There are many complicated aspects of family law. Arranging equitable distribution in a divorce can be difficult, particularly in cases where it’s hard for the couple to agree. Deciding who should get control over a family home is also a complex discussion. However, few things require more caution and careful consideration than issues associated with child custody. Not only does a child custody agreement need to be approved by a court based on an observation of what’s in the child’s “best interests,” but changing the order is a challenge. Even if a modification of child was right for the child, absent an agreement about it, the court would need to see a substantial change in circumstances before even getting to the issue of whether the modification is in the best interests of the child or children.
When working with clients on family law issues that involve child custody agreements and visitation or parenting time rights, I find that it’s essential to highlight the complexity involved in making the right decision for a child. The courts of New York and Long Island will not disrupt a child’s life and growth by altering their custody situation unless there is a good reason to do so, that’s why a substantial change in circumstances is crucial. It’s also essential for the people requesting the change to show that the alteration is in the best interests of the child.
In the past, the situation used to be that if people agreed in advance that another parent would be able to relocate as part of a written agreement that was ordered by the court, the agreement would control the relocation. However, that may not be the case today. The court can no longer automatically say what might be in the best interests of a child without hearing the full case.
Relocation and Child Custody Agreements
A recent case decided by the Appellate Division, Second Department, which covers Suffolk County and Nassau County Long Island as well as Queens and other counties, brought to focus the complicated nature of changing child custody matters recently. In this case, the matter of Jaimes vs. Gyerko, the father appealed an order from the family court, which granted, without a hearing, the mother’s motion to dismiss the father’s petition to modify a previous custody order. This modification asked for the father to enjoin the mother from relocating with the children to Woodbridge, Connecticut, and it asked for an attorney to be appointed for the children. In March 2014, the couples involved in this case had executed a custody stipulation which agreed to joint custody of the two children, with the mother being the primary residential custodian.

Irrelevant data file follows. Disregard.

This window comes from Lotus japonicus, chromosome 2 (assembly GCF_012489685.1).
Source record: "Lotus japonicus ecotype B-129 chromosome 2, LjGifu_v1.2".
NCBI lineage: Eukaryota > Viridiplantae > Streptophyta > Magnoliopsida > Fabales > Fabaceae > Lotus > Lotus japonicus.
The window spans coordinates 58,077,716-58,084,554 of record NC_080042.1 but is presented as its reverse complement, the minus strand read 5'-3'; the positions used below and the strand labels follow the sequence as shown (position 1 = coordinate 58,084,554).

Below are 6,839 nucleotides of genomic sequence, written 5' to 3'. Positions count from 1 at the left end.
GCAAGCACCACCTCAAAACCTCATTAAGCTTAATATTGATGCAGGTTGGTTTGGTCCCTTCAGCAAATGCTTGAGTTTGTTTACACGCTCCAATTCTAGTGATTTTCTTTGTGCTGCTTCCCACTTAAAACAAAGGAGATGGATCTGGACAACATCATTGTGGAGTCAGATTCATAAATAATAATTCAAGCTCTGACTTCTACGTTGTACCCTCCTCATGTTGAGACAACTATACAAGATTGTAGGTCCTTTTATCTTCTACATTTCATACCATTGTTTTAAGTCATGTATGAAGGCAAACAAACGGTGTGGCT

The previous agreement had a relocation clause, made by the two parties, that permitted the mother to relocate within 55 miles of her current home without advanced permission of the courts or the Father. However, in 2017, the mother informed the father that she would be moving that year, and the father filed a petition to modify the stipulation based on a change in circumstances. The father believed that at this point, the relocation, although it was within the rules of the previous 55-mile agreement, would not be in the child’s best interests. Sometimes, after a passage of time, the desire to move could be a change of circumstances that requires the approval of the court. In this case, a best interests analysis was necessary when the relocation was opposed by the non-relocating party.
The mother moved to dismiss the petition against her, arguing that the custody stipulation they had agreed to in 2014 allowed for the relocation, and the family granted that branch of the mother’s motion. However, it’s worth arguing that the Appellate Division decided that the family court should not have granted this relief to the mother under CPLR 3211 (A) (1). The court ruled on the principle that no agreement made by the parties can bind a court to a disposition unless the court, when weighing all the factors, finds the agreement to be in the child’s best interests. This was a little surprising at the agreement was incorporated into a Judgment of Divorce, which, in theory, is reviewed by the court before it is signed.
Child Custody Agreements and Alterations
In this case, although the parties involved had both agreed in their stipulation that the mother would be permitted to move within 55 miles of her residence, that agreement was not found to be controlling. Instead, it should only ever be considered as a factor that needs to be addressed alongside a range of other factors at a hearing in court. The court decided that it is the duty of the trial court to determine what is in the best interests of the children in any custody or visitation case. Since the court believed that enough had changed in the time that it took for the mother to decide to move outside of her residence, then a hearing is required.
Additionally, in this case, the father involved made an initial offering of evidence to the courts that suggested the proposed move by the mother may not be in the best interests of the children. In cases such as this one, where facts that are essential to determining the best interests of a child are in dispute, it’s crucial for a hearing to take place. While relocation clauses might still be useful in our mediated or negotiated divorce and child custody agreements, as a practitioner I will now be careful to warn that it very well may not be controlling. The issue still might need to be litigated.
To learn more about child custody agreements, and arguing for child custody order modifications, please browse through the other blogs and pages on this website. If you would like to discuss the details of your own case, you contact me, Mr. Darren Shapiro, for an initial consultation, up to thirty minutes of the initial consultation is free. My office can schedule appointment either via our online contact form or over the phone at (516) 333-6555.